As an adult who is privileged to work with student leaders, I often find myself in ridiculous situations. Mostly, they are of my own making from an inability to keep my mouth shut. Other times, it is from my inability to come up with a hard “no” when being asked to do something in which I have only lukewarm interest. Regardless, nine times out of 10, it’s usually an interaction that is enjoyable for all parties.
Occasionally, it is that 10th interaction that causes me to rethink my level of intelligence and ability to not look like an idiot.
In early November, I was discussing a mutual friend with a couple of students. The conversation revolved around a young man who was preparing to propose to his girlfriend. Since all of us had been asked what our “perfect moment” was; it was hotly contested when and how he was going to pop the question. Added into the mix of suggestions was his girlfriend’s approaching birthday.
Having been the recipient of several awkward and unwanted proposals in my younger days, I had suggestions on what not to do. First and foremost was to not piggyback the proposal on a day, which could pack a double punch. It included not proposing on her birthday — or on a major holiday. If the marriage doesn’t work out — you have ruined your holiday for years, but, if you are married and forget her birthday — you get a double-dose of resentment because you are suddenly the big dodo who forgot two of the most important days of her life. Best to avoid that pitfall if you can. He seemed to be greatly struck by that bit of so-called wisdom.
We knew he planned on proposing soon, they were in their last semester and he was anxious to seal the deal so to speak. When his friends mention they had a betting pool for the proposal, I thought it was funny. When asked if I wanted to be in on it, I declined since it wouldn’t be appropriate. It wasn’t until one of the students commented he would bet the proposal was going to be a birthday surprise, that I decided that was one bet I could take. I was certain it would not be the case. Terms were agreed upon for the original bet and a side bet. We laughed about the whole deal and I forgot about it.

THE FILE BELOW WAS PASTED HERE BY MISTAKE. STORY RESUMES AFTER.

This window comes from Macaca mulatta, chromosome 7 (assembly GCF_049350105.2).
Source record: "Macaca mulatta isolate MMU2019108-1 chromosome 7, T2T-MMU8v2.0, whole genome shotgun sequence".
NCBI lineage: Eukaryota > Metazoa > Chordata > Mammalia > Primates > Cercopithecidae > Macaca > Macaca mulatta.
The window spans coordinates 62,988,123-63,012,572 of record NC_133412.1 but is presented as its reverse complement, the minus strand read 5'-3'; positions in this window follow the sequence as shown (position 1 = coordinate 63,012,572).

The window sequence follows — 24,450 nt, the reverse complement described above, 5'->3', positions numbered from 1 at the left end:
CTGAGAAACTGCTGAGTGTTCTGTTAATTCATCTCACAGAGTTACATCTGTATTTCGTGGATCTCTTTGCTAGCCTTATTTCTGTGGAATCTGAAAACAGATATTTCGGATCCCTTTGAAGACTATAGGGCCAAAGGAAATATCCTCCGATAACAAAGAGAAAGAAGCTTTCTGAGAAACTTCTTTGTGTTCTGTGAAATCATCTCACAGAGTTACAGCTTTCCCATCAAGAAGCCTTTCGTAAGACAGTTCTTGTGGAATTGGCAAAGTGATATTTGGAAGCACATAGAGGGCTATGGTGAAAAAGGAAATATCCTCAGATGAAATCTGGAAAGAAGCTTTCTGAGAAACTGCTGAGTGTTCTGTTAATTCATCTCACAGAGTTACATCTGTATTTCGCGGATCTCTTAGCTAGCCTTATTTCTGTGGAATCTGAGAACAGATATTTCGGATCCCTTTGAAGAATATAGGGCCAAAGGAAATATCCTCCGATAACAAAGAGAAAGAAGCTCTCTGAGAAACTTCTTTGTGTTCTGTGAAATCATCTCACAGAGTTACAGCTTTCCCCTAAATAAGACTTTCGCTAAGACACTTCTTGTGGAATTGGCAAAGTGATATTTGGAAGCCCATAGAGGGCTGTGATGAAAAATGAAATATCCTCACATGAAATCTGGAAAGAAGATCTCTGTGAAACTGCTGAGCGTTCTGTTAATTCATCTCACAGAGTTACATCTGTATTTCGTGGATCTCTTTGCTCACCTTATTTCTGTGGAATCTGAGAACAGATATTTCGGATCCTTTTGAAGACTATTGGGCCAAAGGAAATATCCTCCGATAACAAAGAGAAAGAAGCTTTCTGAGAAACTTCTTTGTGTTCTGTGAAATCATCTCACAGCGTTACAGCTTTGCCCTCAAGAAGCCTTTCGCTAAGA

Eleven days later, I received a screenshot of a woman’s Facebook page with a photo of a beaming young woman showing off an engagement ring and a caption of “Best birthday ever!” It came with a side note: “you lose- pay up!!” Well, crud.
I’ve spent years espousing that you must keep your promises, because it shows your true character. I had to pay up. Which is how I wound up with the top of my head being dyed a bright blue. Smurf blue. Raspberry slushee blue. An eye-popping brilliant shade that startled me every morning for two weeks. It certainly made the gray hair less noticeable. The side bet of having to keep the color for six weeks was a bonus.
Once the dye job was complete — I had to hold strong through Thanksgiving, the Michigan game week, two board meetings and Christmas. Maximum exposure for these students who were delighted with the payoff. I had to send weekly photos proving I was keeping my word. This week — my hair is getting cut. Hopefully it has grown enough the evidence of my stupidity will be on the floor of the salon.
Until then, I also maintain the blue hair color was an impulse decision because I was feeling old and frumpy depending on who is commenting. It’s okay if people are not certain which story is true. It has provided a great deal of entertainment and speculation for certain members of my social and professional circles.
Photographic proof of been there, done that, bought the t-shirt and possibly kept my word is on the internet if you know where to look. The New Year brings a new hairdo — a less colorful one. But, February is approaching, so who knows — maybe the wintertime blues will be revisited.
Written and submitted by Sarah Roush for The Circleville Herald. The views of this column may not necessarily reflect that of the newspaper.